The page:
l_all_users_record_1.username);
  DBMS_OUTPUT.put_line('l_all_users_record_1.user_id=' ||
                        l_all_users_record_1.user_id);
  DBMS_OUTPUT.put_line('l_all_users_record_1.created=' ||
                        l_all_users_record_1.created); 

  -- Assign the values to the second record structure in a single operation.
  l_all_users_record_2 := l_all_users_record_1;   

  -- Display the contents of the second record.
  DBMS_OUTPUT.put_line('l_all_users_record_2.username=' ||
                        l_all_users_record_2.username);
  DBMS_OUTPUT.put_line('l_all_users_record_2.user_id=' ||
                        l_all_users_record_2.user_id);
  DBMS_OUTPUT.put_line('l_all_users_record_2.created=' ||
                        l_all_users_record_2.created); 

  l_all_users_record_1 := NULL; 

  -- Display the contents of the first record after deletion.
  DBMS_OUTPUT.put_line('l_all_users_record_1.username=' ||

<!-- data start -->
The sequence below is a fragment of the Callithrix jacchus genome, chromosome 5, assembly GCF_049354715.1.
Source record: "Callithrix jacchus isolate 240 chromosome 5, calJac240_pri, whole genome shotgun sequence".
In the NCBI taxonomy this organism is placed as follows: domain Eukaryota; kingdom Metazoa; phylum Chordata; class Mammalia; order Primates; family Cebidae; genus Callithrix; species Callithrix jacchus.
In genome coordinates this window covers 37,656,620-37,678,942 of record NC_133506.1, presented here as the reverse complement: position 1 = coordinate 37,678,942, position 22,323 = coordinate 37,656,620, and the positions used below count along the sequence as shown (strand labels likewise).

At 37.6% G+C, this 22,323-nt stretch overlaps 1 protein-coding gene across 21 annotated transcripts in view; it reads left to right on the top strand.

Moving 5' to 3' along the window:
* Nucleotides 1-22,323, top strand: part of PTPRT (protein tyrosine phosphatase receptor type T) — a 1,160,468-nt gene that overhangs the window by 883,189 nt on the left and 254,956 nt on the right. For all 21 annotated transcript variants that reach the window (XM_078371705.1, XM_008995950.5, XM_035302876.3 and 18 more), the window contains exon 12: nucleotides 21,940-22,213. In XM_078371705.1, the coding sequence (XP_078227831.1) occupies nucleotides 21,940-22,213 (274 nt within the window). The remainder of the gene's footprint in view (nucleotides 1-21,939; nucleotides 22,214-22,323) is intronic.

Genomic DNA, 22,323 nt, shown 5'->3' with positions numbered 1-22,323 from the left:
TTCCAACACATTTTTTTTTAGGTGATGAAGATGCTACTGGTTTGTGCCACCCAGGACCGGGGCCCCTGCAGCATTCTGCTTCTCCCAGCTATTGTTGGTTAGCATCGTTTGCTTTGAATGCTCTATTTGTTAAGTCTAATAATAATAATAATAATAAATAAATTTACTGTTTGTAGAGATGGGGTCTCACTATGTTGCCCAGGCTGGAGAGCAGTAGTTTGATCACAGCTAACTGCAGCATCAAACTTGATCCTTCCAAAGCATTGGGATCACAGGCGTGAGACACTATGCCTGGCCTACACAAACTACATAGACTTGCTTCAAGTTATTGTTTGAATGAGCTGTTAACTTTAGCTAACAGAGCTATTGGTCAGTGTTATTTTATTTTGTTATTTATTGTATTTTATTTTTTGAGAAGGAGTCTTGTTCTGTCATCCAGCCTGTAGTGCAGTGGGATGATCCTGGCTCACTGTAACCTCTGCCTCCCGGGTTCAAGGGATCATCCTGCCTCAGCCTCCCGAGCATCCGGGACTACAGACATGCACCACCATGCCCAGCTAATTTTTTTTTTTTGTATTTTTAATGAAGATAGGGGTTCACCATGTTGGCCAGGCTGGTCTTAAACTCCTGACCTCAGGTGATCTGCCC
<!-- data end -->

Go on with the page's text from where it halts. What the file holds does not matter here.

l_all_users_record_1.username);
  DBMS_OUTPUT.put_line('l_all_users_record_1.user_id=' ||
                        l_all_users_record_1.user_id);
  DBMS_OUTPUT.put_line('l_all_users_record_1.created=' ||
                        l_all_users_record_1.created);

END;
/

l_all_users_record_1.username=SYS
l_all_users_record_1.user_id=0
l_all_users_record_1.created=18-MAR-2004 08:02:17
l_all_users_record_2.username=SYS
l_all_users_record_2.user_id=0
l_all_users_record_2.created=18-MAR-2004 08:02:17
l_all_users_record_1.username=
l_all_users_record_1.user_id=
l_all_users_record_1.created=

PL/SQL procedure successfully completed.


Notice how the records can be assigned to each other directly, and how all elements within a record can be initialized with a single assignment of a NULL value.

This is an excerpt from the bestselling book "Oracle PL/SQL Tuning: Expert Secrets for High Performance Programming" by Dr. Tim Hall, Oracle ACE of the year, 2006.

You can buy the book for only $23.95 (30%-off) when you buy directly from the publisher, and you also get instant access to the code depot of PL/SQL tuning scripts: